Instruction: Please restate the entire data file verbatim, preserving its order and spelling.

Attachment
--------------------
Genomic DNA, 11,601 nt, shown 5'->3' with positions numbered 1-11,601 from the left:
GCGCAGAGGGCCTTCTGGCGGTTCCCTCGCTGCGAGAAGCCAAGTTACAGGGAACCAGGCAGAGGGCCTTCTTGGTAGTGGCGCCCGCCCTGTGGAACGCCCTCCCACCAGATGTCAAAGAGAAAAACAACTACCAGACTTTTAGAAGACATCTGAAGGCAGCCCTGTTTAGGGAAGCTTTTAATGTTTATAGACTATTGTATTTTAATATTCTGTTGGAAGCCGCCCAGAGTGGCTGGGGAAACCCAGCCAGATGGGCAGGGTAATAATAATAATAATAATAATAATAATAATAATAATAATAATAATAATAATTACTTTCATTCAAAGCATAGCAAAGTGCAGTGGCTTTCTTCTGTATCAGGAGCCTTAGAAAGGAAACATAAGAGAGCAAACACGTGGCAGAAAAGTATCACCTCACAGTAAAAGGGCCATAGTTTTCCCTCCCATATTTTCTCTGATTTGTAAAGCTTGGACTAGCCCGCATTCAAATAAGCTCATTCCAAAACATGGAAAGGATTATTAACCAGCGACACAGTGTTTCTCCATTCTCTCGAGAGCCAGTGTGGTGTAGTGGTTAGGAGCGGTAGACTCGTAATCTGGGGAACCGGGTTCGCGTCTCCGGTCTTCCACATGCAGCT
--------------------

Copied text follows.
Genomic DNA, 11,601 nt, shown 5'->3' with positions numbered 1-11,601 from the left:
GCGCAGAGGGCCTTCTGGCGGTTCCCTCGCTGCGAGAAGCCAAGTTACAGGGAACCAGGCAGAGGGCCTTCTTGGTAGTGGCGCCCGCCCTGTGGAACGCCCTCCCACCAGATGTCAAAGAGAAAAACAACTACCAGACTTTTAGAAGACATCTGAAGGCAGCCCTGTTTAGGGAAGCTTTTAATGTTTATAGACTATTGTATTTTAATATTCTGTTGGAAGCCGCCCAGAGTGGCTGGGGAAACCCAGCCAGATGGGCAGGGTAATAATAATAATAATAATAATAATAATAATAATAATAATAATAATAATAATTACTTTCATTCAAAGCATAGCAAAGTGCAGTGGCTTTCTTCTGTATCAGGAGCCTTAGAAAGGAAACATAAGAGAGCAAACACGTGGCAGAAAAGTATCACCTCACAGTAAAAGGGCCATAGTTTTCCCTCCCATATTTTCTCTGATTTGTAAAGCTTGGACTAGCCCGCATTCAAATAAGCTCATTCCAAAACATGGAAAGGATTATTAACCAGCGACACAGTGTTTCTCCATTCTCTCGAGAGCCAGTGTGGTGTAGTGGTTAGGAGCGGTAGACTCGTAATCTGGGGAACCGGGTTCGCGTCTCCGGTCTTCCACATGCAGCT